Time Out Rio de Janeiro

Espírito Santa

Brazilian food with Amazonian flair

Espírito Santa

Main courses from R$ 38.50 to R$ 65

Major cards accepted

Open Mon noon-midnight; Wed-Sun noon-midnight

Rua Almirante Alexandrino 264, Santa Teresa

Telephone (21) 2507 4840

Nearby Stations
Bus 206, 214

Espírito Santa website

The cobbled, hilly streets of Santa Teresa have become a rival to Ipanema and Copacabana for more adventurous food-lovers over recent years. Those who manage to make the trek up the hill (access to Santa Teresa has become more difficult following a fatal accident on the bonde tramline in 2011, closing it until further notice), will be rewarded with unlikely sounding concoctions such as savoury açaí dips and cinnamon-infused cocktails at the Amazonian outpost, Espírito Santa.

The restaurant, in a charming nineteenth century building, sits right beside the tramline, and just off the main hustle and bustle of the bohemian neighbourhood’s bars and galleries. Chef Natacha Fink, who hails from Manaus, conjures up inventive Brazilian dishes inspired by her Amazonian roots, and strikes a good balance between laidback style and attention to detail.

From the addition of creamy coconut, plantain or flecks of Brazil nut to the rice, to tiny, sweet biquinho chilli peppers perched atop the fried-bean balls, there is a harmony of Fink’s influences in both presentation and flavour. Order as widely and as adventurously as possible and the reward is a rather unique culinary journey.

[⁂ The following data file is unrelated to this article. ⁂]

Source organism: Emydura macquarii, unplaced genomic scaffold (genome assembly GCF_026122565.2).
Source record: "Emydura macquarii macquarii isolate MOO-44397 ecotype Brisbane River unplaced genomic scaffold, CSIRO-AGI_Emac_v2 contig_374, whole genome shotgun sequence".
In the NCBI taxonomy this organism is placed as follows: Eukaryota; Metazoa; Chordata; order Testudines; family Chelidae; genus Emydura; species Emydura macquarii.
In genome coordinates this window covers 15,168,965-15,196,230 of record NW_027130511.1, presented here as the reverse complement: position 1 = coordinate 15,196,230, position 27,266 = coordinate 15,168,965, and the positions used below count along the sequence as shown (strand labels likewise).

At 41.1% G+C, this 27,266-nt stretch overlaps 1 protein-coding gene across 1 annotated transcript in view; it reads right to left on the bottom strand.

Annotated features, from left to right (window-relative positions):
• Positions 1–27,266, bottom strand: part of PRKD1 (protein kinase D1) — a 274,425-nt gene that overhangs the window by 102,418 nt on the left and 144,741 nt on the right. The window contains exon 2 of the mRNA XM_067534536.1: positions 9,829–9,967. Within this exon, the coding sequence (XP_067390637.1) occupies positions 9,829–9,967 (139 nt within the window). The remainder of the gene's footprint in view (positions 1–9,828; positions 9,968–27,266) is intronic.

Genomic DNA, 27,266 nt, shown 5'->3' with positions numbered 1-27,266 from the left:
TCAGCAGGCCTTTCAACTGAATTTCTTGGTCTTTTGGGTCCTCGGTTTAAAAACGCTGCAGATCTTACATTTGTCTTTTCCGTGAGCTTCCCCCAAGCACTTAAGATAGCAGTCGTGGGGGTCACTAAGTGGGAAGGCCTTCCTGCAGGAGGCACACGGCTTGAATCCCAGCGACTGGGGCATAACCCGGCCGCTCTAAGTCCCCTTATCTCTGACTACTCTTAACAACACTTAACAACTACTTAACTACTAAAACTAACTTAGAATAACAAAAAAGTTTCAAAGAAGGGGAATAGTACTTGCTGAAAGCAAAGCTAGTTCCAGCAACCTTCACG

The best seats in the house are found on the small balcony looking out over the hillside, the perfect spot from which to savour one of the creative cocktails like the sateré maué (R$13.50) a refreshing blend of vodka, guaraná, orange juice and ginger best teamed with one of the many starter platters. Of these, the caranguejo com pacovão (R$21.50) sits rich dollops of crab on top of plantain chunks, while the trouxinhas de axé (R$26) brings six green leaves filled with exquisite Bahian-style shrimp vatapá and served with a dendê palm oil-flavoured farofa.

Freshwater fish dominates here, all the dishes simply prefixed namorado rather than given their local name to help avoid any confusion, but the inquisitive are welcome to ask for the 'real' name. The namorado da caboca with shrimp sauce and Brazil nut rice (R$45.50) is satisfyingly meaty, while the namorado da cunhã comes with an Amazonian ginger and tomato sauce and a creamy plantain and coconut rice (R$42.50) so tasty and textured that it's almost worth ordering on its own.

Vegetarian options are also carefully thought out, from a banana version of the coconut-y moqueca stew to queijo coalho cheese served in manioc-encrusted balls with a tangy açaí chutney. Aside from the thick piranha (R$18.50) and shrimp (R$24.50) options, the latter given a bold fresh-mint boost, all the soups on offer are also meat-free, making up for the almost entirely seafood, red meat and chicken mains.

Rounding off with options like a warm chocolate and ginger cake (R$15.50), tropical fruit mousse (R$12.50) and the Surpresa de chocolate (R$13.50) – encrusted and lethally chocolate-y fudge balls – it is all too easy to drift off into well-fed daydreams of hammocks and paddle steamers rolling through up the Amazon to Belém.

9 Apr 2013.

Words by Time Out Rio de Janeiro editors
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